July 1, 2001
L.A. Loves a Loophole
There's no getting around it...
Deregulation and Mergers: Is Consolidation Inevitable?
Antitrust is not another form of regulation. Antitrust
is an alternative to regulation
and, where feasible, a better alternative.
(em Stephen G. Breyer,
"Antitrust, Deregulation, and the Newly Liberated Marketplace,"
75 Calif. Law Rev. 1005, 1007 (1987).
As the electric power industry moves toward deregulation and a regime of competition, a giant regulatory inquest has begun, invoking antitrust principles to avoid allowing any anticompetitive concentration of ownership and control. The competition that is contemplated for the electric power industry is, of course, in the market for electric generation.
But what has not been much addressed is the crucial circumstance that electric generation has never before operated in a competitive environment.1 We know little about the "natural" structure of the industry. And little of the discussion has looked to experience in other regulated industries that have been deregulated and where there is abundant evidence of the kind of structural change that typically follows upon deregulation.2
What needs to be borne in mind about the process of deregulation is that it provides a whole new environment calling urgently for structural change. One commentator discussing an entirely different, but formerly regulated, industry, has noted that "mergers are nearly inevitable in the deregulated environment. ... To the extent that mergers yield more efficient operations (em or shield [companies] from ... ruinous rivalry (em mergers will be encouraged by the threats to survival."3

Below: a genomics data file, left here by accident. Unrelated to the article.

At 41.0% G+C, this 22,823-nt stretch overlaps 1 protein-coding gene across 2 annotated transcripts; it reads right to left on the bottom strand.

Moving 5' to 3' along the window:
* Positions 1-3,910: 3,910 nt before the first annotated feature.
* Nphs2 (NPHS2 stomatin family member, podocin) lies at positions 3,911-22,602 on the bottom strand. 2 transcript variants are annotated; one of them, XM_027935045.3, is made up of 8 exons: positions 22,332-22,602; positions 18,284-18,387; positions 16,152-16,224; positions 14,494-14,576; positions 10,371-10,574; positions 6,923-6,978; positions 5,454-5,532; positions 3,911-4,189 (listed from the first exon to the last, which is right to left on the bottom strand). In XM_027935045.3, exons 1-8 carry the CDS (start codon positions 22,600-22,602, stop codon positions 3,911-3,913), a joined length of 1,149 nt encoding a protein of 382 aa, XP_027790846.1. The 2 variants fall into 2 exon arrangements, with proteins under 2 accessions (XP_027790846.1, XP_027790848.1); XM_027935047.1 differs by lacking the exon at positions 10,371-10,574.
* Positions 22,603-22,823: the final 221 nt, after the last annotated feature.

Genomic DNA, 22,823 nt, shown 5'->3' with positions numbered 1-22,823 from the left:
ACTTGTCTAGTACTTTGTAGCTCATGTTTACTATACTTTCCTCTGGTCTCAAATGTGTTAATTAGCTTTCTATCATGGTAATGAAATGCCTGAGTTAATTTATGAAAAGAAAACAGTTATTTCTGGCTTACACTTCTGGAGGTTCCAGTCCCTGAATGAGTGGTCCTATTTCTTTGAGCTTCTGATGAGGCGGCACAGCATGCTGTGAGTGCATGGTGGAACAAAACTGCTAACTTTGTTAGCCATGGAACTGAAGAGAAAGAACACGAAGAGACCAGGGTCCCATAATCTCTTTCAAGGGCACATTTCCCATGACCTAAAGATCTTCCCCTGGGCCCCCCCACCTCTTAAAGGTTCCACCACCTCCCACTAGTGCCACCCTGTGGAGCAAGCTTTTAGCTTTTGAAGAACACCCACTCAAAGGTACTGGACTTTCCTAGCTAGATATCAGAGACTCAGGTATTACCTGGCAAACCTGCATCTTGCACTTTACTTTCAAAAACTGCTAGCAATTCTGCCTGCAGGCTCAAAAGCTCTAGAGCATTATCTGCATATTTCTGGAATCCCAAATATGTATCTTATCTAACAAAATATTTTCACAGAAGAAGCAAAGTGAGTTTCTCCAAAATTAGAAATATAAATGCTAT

Good reason exists in the case of regulated industries to question the classic view that industry structure gives rise to specific types of conduct. In fact, in regulated industries there is reason to believe that the opposite is true. In going from a regulated to a deregulated status, the regulated industry starts from a position far from equilibrium and must develop a new pattern of conduct leading to equilibrium.4
In these circumstances, conduct may dictate the new industry structure as much as structure determines conduct. The analysis must be dynamic rather than static.5
Changing Risk, Changing Conduct
The change of conduct involved here flows from an increase in risk and demand for efficiency.6 A regime of competition among electric generators means building generation without a guaranteed market; there is no precedent for this. Since the very idea of a generator's being completely at risk for a market is novel, one can certainly expect vigorous efforts to seek security in combination.
In the past, markets were guaranteed either by vertical integration, by purchase obligation under the Public Utility Regulatory Policies Act, by long-term contract or by some other means. In Great Britain, for example, when the nationally owned electric system was privatized, extensive efforts were made to protect the new privately owned generating entities against the rigors of a vigorously competitive market. Steve Thomas reports:
"While an unexpectedly large number of new generation companies emerged, all were protected by [contracts for differences]. Thus the Pool price was almost invariably set by the two large generation companies. ... The mere fact of [a price agreement forced on the two large generating companies by the Regulator] proves that the Pool lacks true competition."7
Electrical generation is the